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Introduction to the Common Core Standards


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Introduction to the Common Core

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Introduction to the Common Core Standards

  1. 1. Karen Brooks
  2. 3. <ul><li>Published: July 21, 2010 </li></ul><ul><li>Less than two months after the nation’s governors and state school chiefs released their final recommendations for national education standards, 27 states have adopted them and about a dozen more are expected to do so in the next two weeks. </li></ul>
  3. 4.
  4. 5. <ul><li>The quick adoption of common standards for what students should learn in English and math each year from kindergarten through high school is attributable in part to the Obama administration’s Race to the Top competition. States that adopt the standards by Aug. 2 win points in the competition for a share of the $3.4 billion to be awarded in September. </li></ul><ul><li>The common core standards, two years in the making and first released in draft form in March, are an effort to replace the current hodgepodge of state policy’s. </li></ul>
  5. 7. <ul><li>They lay out detailed expectations of skills that students should have at each grade level. Second graders, for example, should be able to read two-syllable words with long vowels, while fifth graders should be able to add and subtract fractions with different denominators. </li></ul><ul><li>Those states that are not winners in the Race to the Top competition may also have less incentive to follow through in carrying out the standards. </li></ul>
  6. 8. <ul><li>In August of 2010, NYS made it to the final round in Race to the Top dollars. </li></ul><ul><li>The problem of wide variations in state standards has become more serious in recent years, as some states weakened their standards to avoid being penalized under the federal No Child Left Behind law. This time, the standards were developed by the states themselves, not the federal government. </li></ul>
  7. 9. <ul><li>Last year, the National Governors Association and the Council of Chief State School Officers convened English and math experts to put together benchmarks for each grade. </li></ul><ul><li>FYI - Texas and Alaska said they did not want to participate in developing the standards. And Virginia has made it known that it does not plan to adopt the standards. </li></ul><ul><li>Increasingly, national standards are seen as a way to ensure that children in all states will have access to a similar education — and that financially strapped state governments do not have to spend limited resources on developing their own standards and tests. </li></ul>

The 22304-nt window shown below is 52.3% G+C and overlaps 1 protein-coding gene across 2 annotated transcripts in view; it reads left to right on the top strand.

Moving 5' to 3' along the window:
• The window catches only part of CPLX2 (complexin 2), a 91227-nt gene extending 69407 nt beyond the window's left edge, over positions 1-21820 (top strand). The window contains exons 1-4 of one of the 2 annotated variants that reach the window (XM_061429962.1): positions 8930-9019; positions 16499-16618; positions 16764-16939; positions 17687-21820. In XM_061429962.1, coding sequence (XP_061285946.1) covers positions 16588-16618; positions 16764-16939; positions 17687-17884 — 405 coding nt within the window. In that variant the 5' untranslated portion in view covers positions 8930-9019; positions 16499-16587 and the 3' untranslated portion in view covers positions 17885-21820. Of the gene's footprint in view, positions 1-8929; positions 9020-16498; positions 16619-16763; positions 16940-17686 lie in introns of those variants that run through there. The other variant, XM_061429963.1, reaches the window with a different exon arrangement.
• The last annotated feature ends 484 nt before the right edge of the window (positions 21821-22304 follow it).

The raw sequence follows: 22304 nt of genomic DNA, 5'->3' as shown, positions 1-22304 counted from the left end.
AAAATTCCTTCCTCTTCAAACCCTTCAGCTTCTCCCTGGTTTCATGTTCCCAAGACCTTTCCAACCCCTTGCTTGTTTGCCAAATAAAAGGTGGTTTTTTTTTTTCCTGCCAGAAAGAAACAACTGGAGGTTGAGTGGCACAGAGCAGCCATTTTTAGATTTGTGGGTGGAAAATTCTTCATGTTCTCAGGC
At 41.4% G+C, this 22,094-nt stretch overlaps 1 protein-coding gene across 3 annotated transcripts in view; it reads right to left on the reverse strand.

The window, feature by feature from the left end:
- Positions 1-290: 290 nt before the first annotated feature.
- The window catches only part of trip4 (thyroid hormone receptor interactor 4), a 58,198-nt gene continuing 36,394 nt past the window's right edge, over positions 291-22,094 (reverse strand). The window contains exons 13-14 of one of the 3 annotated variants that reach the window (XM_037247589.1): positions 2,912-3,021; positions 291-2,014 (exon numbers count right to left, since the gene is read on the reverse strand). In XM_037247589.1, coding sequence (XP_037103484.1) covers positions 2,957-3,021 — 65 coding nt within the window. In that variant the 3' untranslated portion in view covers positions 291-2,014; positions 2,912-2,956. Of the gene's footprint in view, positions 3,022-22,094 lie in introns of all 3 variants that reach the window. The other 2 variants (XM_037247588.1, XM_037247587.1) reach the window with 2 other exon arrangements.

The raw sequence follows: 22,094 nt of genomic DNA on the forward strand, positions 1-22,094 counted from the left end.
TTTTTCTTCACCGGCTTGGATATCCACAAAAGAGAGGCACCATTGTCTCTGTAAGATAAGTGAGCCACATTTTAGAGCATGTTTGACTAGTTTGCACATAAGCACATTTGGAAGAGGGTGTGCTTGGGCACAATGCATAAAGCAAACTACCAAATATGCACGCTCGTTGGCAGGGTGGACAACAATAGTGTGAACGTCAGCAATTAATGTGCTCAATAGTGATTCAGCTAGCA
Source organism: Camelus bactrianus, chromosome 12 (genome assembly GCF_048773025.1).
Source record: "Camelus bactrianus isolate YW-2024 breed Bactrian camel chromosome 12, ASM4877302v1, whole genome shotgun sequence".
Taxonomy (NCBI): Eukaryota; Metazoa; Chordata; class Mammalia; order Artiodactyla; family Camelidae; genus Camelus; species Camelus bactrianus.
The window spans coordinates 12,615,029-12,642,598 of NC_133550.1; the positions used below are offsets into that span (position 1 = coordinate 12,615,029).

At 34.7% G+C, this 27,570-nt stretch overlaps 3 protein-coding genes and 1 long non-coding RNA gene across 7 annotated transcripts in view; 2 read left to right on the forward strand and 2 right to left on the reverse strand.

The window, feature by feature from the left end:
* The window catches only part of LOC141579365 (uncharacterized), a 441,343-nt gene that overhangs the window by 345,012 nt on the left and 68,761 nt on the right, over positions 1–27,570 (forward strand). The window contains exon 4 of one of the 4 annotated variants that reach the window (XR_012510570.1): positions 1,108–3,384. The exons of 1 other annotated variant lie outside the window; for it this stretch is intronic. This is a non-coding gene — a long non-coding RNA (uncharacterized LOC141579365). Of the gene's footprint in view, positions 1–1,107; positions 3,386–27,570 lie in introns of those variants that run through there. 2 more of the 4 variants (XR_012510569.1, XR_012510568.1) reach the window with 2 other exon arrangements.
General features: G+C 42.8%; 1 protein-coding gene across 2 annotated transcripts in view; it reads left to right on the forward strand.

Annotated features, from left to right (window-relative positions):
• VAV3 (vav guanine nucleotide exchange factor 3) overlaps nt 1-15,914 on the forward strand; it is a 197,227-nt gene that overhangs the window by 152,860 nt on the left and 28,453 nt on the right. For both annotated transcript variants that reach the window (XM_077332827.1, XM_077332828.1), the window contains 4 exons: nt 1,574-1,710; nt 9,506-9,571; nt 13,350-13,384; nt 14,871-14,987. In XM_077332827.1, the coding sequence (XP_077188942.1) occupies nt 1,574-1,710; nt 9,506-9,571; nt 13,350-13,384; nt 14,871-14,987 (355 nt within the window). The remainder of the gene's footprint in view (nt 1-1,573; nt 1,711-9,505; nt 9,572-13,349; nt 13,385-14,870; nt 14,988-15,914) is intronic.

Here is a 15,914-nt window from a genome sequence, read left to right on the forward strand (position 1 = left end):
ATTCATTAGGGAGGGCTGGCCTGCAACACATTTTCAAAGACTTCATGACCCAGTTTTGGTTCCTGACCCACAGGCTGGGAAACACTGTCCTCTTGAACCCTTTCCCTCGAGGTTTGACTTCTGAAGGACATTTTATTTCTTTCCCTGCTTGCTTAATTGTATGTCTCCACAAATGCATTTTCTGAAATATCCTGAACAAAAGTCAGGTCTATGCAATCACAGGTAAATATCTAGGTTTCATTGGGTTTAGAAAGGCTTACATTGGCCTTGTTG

8. 10. <ul><li>States that adopt the standards are allowed to have additional standards, as long as the common core represents at least 85 percent of their English and mathematics standards </li></ul><ul><ul><ul><ul><li>A version of this article appeared in print on July 21, 2010, on page A1 of the New York edition. </li></ul></ul></ul></ul>
  9. 11. <ul><li>The “Common Core Standards” as they are called, focus exclusively on English and Math, so as to avoid politically charged subjects such as American history.  Although the title avoids the word “national”, in reality, the “Common Core Standards” are national standards – we will now be able to compare how students in New York compare with students in South Dakota. </li></ul><ul><li>the standards will finally enable us to get a good grasp on the data of how well we are actually educating our children. </li></ul>
  10. 12. <ul><li>Aligned with college and work expectations; </li></ul><ul><li>Clear, understandable and consistent; </li></ul><ul><li>Include rigorous content and application of knowledge through high-order skills; </li></ul><ul><li>Build upon strengths and lessons of current state standards; </li></ul><ul><li>Informed by other top performing countries, so that all students are prepared to succeed in our global economy and society; </li></ul><ul><li>and Evidence-based. </li></ul>